Here’s one for you. Last week I encountered a particularly tricky multi-part mapping
scenario. I had to build a destination message that contained groupings from the two
source messages. Each record in the first source message created a destination node,
and each record in the second source message created a destination node directly beneath
the related first source record. To make matters tougher, every destination record
has an attribute containing a sequential number. So out of this …
The destination was supposed to look like this …
The grouping part wasn’t too tough, just used a Scripting functoid with the XSLT
Call Template and a little hand written XSL. The hard part was creating the sequential
“page” numbers. Those familiar with XSLT know that the “variables” in XSLT are basically
constants, so you can’t create a variable and increment it. I considered building
some sort of recursion to get my incremented number, but in the end, decided to call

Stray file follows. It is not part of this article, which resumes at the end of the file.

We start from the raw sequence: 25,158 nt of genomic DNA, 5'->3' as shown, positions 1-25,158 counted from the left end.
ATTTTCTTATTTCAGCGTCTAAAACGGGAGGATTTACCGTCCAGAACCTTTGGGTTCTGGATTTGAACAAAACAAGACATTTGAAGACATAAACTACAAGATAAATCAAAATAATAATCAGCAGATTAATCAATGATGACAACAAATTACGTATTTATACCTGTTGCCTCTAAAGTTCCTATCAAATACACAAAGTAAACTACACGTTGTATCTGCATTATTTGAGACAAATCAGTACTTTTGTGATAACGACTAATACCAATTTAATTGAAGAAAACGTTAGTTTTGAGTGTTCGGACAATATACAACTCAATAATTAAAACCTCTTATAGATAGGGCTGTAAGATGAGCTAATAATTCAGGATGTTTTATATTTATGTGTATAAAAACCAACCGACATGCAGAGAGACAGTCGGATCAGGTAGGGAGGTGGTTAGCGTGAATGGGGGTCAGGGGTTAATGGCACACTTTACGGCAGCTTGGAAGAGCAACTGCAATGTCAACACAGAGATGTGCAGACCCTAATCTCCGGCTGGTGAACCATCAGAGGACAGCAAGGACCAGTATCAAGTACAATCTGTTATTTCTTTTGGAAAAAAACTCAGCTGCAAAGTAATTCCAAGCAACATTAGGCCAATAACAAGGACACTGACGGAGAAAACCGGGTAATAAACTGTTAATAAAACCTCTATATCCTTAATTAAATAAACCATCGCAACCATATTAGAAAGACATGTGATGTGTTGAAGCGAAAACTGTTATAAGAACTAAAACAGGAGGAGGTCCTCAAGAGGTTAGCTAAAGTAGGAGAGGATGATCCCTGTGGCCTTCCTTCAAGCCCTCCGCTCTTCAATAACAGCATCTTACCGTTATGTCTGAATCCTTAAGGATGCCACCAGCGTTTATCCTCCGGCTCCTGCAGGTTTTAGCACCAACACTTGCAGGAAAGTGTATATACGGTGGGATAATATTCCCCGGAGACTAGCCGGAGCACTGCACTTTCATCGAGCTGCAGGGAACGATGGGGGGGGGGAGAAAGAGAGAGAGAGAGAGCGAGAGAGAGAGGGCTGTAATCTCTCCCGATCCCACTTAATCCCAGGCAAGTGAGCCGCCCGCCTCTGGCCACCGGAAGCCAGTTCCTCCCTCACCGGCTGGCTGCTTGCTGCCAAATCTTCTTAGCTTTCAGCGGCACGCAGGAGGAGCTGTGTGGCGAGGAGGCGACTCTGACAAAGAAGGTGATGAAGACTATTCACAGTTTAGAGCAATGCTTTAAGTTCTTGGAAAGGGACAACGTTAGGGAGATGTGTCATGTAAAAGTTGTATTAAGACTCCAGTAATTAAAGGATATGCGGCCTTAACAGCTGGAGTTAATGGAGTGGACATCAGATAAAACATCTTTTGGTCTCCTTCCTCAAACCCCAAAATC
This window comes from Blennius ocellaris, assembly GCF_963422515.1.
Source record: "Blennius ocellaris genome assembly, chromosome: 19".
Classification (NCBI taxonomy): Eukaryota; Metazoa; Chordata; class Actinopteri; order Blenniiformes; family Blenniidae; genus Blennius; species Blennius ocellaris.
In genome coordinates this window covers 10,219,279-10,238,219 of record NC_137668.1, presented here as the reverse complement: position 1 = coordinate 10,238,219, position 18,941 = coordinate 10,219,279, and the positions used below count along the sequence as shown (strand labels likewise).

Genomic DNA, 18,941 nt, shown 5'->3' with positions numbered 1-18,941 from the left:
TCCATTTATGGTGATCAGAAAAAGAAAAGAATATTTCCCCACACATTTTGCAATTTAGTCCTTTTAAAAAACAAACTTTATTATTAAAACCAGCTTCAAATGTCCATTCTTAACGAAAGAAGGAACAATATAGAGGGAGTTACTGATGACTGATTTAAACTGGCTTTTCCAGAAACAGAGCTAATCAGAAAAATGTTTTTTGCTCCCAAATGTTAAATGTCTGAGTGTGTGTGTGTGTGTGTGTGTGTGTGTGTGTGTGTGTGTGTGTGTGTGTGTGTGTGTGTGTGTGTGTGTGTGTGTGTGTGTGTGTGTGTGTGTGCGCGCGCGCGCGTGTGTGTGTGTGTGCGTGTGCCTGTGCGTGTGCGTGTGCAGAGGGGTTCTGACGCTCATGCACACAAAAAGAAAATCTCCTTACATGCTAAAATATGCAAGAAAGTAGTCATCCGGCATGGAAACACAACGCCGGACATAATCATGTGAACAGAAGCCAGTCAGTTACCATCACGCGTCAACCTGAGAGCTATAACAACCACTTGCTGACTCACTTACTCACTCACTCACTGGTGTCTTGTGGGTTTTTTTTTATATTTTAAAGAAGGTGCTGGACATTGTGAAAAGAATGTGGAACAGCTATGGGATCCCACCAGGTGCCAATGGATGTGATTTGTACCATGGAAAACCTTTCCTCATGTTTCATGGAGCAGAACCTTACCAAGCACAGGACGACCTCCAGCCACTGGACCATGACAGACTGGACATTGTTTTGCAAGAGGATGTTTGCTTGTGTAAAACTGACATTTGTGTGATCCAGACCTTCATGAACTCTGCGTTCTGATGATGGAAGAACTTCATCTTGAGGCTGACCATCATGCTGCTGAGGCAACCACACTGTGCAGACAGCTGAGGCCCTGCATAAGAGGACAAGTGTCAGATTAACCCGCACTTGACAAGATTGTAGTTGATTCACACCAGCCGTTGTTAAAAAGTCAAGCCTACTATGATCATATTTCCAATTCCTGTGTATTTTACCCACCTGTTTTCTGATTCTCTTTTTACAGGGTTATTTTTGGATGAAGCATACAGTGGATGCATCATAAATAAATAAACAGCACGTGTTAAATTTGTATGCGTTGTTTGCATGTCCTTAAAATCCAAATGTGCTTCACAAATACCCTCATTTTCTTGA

a custom .NET component from my map’s XSLT. I built a C# component that had a member
variable, and a method called “GetNext()” which incremented and then returned the
next sequential number. I then set my map’s Custom Extension XML to an XML
document referencing my custom component. Now in my XSLT Call Template I could
get the next “page” number each time I built a destination node. Neat!
See here for
an example of doing this.
Here’s where a “quirk” was introduced. When I deployed this map, and ran multiple
documents through it, the first document had it’s paging correct (e.g. pages 1-5),
but the next messages had the wrong values (e.g. 6-10, 11-16, etc). What was happening
was that somehow this custom C# component was being shared! The “increment” kept counting
on each orchestration call! My C# component wasn’t built as a “static” object, and
I assumed that the scope of each custom object was the individual map (or orchestration)
I still have no idea why this happened, but to ensure it wouldn’t keep happening,
I added a method to the custom component called “Reset()” which set the counter to
0. Then at the top of the map I call out to that method to ensure that each map starts
its counter at 0.
Thoughts as to why this happens? Wild stuff.